I recently gave a presentation on using Devise as the authentication mechanism for Rails 3 applications at the January 25th Phoenix Rails User Group meeting. The slides are available at the following link: authentication with devise.
The following topics are covered:
As a bonus, I created a simple rails application on github with devise all set up. All of the covered topics have been implemented in a separate branches so you merge in the features you want or diff between the branches to see all the things that need to be modified to activate that feature.
The presentation itself was recorded, and is available on Vimeo.
I’ve recently been reading Foundations of Agile Python Development and tried the PyDev plugin for Eclipse at its recommendation. I had been under the impression that the plugin was still rather immature but have since been pleasantly surprised. Besides unexpected stability, PyDev even has support for writing Django applications. There was, however, one issue with the plugin that I had some umbrage with. Although there are shortcut/run configuration possibilities for running Python Unittests and even the Django test suite, there was no way (that I found) to run individual tests without creating a custom run configuration for each one.
The desktop background switcher included with Karmic Koala has a cool feature, a wallpaper slideshow that rotates images at a predetermined interval. However, getting it to cycle through your own set of images isn’t exactly user friendly. In order to get a sequence of images to display, the wallpaper picker must be supplied with an xml file with the following structure:
I am currently the president of Women in Computer Science, a student organization at Arizona State University. One of the things the WCS does is go to various high schools in the area and talk about the field of computer science to students that are trying to figure out their college majors. Recently, we have switched our presentation style from a static, boring power point to something more along the lines of an anti-conference. We have students shout out topics that they are interested in and we discuss them as they relate to computer science, ASU and college life in general. One of the things that always gets me is when the subject of Wikipedia comes up.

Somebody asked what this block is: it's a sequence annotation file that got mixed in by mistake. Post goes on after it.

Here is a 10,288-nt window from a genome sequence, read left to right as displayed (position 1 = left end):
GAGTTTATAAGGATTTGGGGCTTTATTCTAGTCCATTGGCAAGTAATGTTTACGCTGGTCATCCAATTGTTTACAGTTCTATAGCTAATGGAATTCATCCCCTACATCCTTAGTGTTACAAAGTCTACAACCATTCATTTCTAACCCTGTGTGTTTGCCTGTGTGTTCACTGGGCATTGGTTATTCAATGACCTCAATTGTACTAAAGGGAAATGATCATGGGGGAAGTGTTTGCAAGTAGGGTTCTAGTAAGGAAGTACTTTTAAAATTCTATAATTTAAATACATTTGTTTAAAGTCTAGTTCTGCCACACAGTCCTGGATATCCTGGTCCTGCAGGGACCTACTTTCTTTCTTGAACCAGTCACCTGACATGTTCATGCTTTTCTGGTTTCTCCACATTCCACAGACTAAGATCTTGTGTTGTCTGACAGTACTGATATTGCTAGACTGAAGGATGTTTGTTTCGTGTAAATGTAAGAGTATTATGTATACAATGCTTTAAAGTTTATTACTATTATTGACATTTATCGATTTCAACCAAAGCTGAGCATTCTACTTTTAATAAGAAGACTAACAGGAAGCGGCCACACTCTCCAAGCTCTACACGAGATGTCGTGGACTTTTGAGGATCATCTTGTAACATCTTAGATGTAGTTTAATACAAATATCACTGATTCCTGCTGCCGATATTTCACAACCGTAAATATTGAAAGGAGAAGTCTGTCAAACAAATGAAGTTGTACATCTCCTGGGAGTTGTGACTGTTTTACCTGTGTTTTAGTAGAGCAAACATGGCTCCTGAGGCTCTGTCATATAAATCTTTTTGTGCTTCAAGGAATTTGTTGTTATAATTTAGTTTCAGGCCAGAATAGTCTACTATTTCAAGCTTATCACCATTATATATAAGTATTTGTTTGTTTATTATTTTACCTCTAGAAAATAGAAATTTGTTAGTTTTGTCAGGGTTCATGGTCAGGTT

I found a great solution to the shell in vim problem. Namely, don’t have a shell in vim. Instead, I’ve been using Terminator. Terminator allows you to quickly split the terminal window either vertically or horizontally, much in the same way as vim’s sp and vsp commands. This way I can run vim in the top half and my interpreter in the bottom half. This has worked very well while programming in Python and Lisp. It’s also not dependent on the vim build or the plugins installed on vim. I can run vim and the interpreter remotely via parallel SSH sessions.
I’ve been looking for a good shell-in-vim solution. Emacs does it pretty well, but I’d rather stick with VIM since I’ve been using it as my primary editor for a while. The two solutions I’ve found so far are vimsh and vim-shell. I’ve gotten vimsh to do what I’d like to do., but there are some problems, discussed below, that prevent it from being an ideal solution.
Just got around to watching the new Avatar Trailer. It seems interesting that most blogs, news and social media sites on the net dislike the trailer, yet the comments on the news sites (such as slashdot) seem to be generally in favor of the trailer and anticipate the movie. It seemed, for a while, that science fiction movies had gone out of style. I’m glad to see that movies like District 9 are a box office success and investors are making a return on their money. I hope we continue to see original takes on the SciFi genre in the next few years. One of my major problems with the movie industry’s take on the genre is their need to make every SciFi movie an action movie. I rather like some of the older movies that address more philosophical and social issues of dealing with extraterrestrial life or advanced technology, such as Stanley Kubric’s 2001, Contact or many of the Star Trek: TNG episodes.
Just switched to a new hosting provider, MediaTemple. I have worked with MediaTemple several times in the past while working at Translucent Developments and have always had good luck with their service. I’m hoping that their Django support is a little better than GoDaddy (It should be, considering that DjangoProject is hosted by mediatemple).